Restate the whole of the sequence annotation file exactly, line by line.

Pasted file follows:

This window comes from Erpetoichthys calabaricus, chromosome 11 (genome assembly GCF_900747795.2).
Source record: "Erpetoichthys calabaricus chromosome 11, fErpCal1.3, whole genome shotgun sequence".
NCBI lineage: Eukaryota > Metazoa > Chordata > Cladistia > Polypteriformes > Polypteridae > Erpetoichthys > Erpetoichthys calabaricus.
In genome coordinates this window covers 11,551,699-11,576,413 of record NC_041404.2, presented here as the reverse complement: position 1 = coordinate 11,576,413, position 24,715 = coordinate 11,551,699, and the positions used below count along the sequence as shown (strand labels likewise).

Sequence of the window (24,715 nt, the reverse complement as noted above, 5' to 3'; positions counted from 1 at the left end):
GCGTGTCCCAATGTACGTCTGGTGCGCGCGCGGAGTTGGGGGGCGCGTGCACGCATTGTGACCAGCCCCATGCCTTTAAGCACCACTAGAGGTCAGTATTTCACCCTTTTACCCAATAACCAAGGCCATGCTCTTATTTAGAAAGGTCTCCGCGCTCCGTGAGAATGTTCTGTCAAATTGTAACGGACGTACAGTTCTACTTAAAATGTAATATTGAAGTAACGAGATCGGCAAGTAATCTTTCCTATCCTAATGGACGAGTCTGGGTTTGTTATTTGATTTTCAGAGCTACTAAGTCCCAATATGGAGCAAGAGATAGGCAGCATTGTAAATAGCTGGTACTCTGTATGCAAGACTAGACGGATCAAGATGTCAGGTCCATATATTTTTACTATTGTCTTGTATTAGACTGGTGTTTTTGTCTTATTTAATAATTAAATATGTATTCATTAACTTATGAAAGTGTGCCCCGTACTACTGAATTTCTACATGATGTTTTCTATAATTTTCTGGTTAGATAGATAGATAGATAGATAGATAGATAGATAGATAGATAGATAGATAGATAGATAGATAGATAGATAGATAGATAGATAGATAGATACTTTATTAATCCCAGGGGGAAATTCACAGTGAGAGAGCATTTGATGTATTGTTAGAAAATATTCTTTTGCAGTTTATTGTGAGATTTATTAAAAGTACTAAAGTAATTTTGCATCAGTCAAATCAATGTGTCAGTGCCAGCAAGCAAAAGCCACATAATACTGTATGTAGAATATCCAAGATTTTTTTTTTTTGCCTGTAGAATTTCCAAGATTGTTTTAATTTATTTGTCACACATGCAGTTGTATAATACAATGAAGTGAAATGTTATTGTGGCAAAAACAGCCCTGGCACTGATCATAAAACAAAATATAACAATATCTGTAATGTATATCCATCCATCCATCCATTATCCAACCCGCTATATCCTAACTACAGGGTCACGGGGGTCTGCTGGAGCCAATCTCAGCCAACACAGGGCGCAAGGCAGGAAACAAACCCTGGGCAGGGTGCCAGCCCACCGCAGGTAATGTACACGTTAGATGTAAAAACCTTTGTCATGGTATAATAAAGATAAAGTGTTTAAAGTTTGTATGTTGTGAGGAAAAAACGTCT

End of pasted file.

This window comes from Erpetoichthys calabaricus, chromosome 11 (genome assembly GCF_900747795.2).
Source record: "Erpetoichthys calabaricus chromosome 11, fErpCal1.3, whole genome shotgun sequence".
NCBI lineage: Eukaryota > Metazoa > Chordata > Cladistia > Polypteriformes > Polypteridae > Erpetoichthys > Erpetoichthys calabaricus.
In genome coordinates this window covers 11,551,699-11,576,413 of record NC_041404.2, presented here as the reverse complement: position 1 = coordinate 11,576,413, position 24,715 = coordinate 11,551,699, and the positions used below count along the sequence as shown (strand labels likewise).

Sequence of the window (24,715 nt, the reverse complement as noted above, 5' to 3'; positions counted from 1 at the left end):
GCGTGTCCCAATGTACGTCTGGTGCGCGCGCGGAGTTGGGGGGCGCGTGCACGCATTGTGACCAGCCCCATGCCTTTAAGCACCACTAGAGGTCAGTATTTCACCCTTTTACCCAATAACCAAGGCCATGCTCTTATTTAGAAAGGTCTCCGCGCTCCGTGAGAATGTTCTGTCAAATTGTAACGGACGTACAGTTCTACTTAAAATGTAATATTGAAGTAACGAGATCGGCAAGTAATCTTTCCTATCCTAATGGACGAGTCTGGGTTTGTTATTTGATTTTCAGAGCTACTAAGTCCCAATATGGAGCAAGAGATAGGCAGCATTGTAAATAGCTGGTACTCTGTATGCAAGACTAGACGGATCAAGATGTCAGGTCCATATATTTTTACTATTGTCTTGTATTAGACTGGTGTTTTTGTCTTATTTAATAATTAAATATGTATTCATTAACTTATGAAAGTGTGCCCCGTACTACTGAATTTCTACATGATGTTTTCTATAATTTTCTGGTTAGATAGATAGATAGATAGATAGATAGATAGATAGATAGATAGATAGATAGATAGATAGATAGATAGATAGATAGATAGATAGATAGATACTTTATTAATCCCAGGGGGAAATTCACAGTGAGAGAGCATTTGATGTATTGTTAGAAAATATTCTTTTGCAGTTTATTGTGAGATTTATTAAAAGTACTAAAGTAATTTTGCATCAGTCAAATCAATGTGTCAGTGCCAGCAAGCAAAAGCCACATAATACTGTATGTAGAATATCCAAGATTTTTTTTTTTTGCCTGTAGAATTTCCAAGATTGTTTTAATTTATTTGTCACACATGCAGTTGTATAATACAATGAAGTGAAATGTTATTGTGGCAAAAACAGCCCTGGCACTGATCATAAAACAAAATATAACAATATCTGTAATGTATATCCATCCATCCATCCATTATCCAACCCGCTATATCCTAACTACAGGGTCACGGGGGTCTGCTGGAGCCAATCTCAGCCAACACAGGGCGCAAGGCAGGAAACAAACCCTGGGCAGGGTGCCAGCCCACCGCAGGTAATGTACACGTTAGATGTAAAAACCTTTGTCATGGTATAATAAAGATAAAGTGTTTAAAGTTTGTATGTTGTGAGGAAAAAACGTCT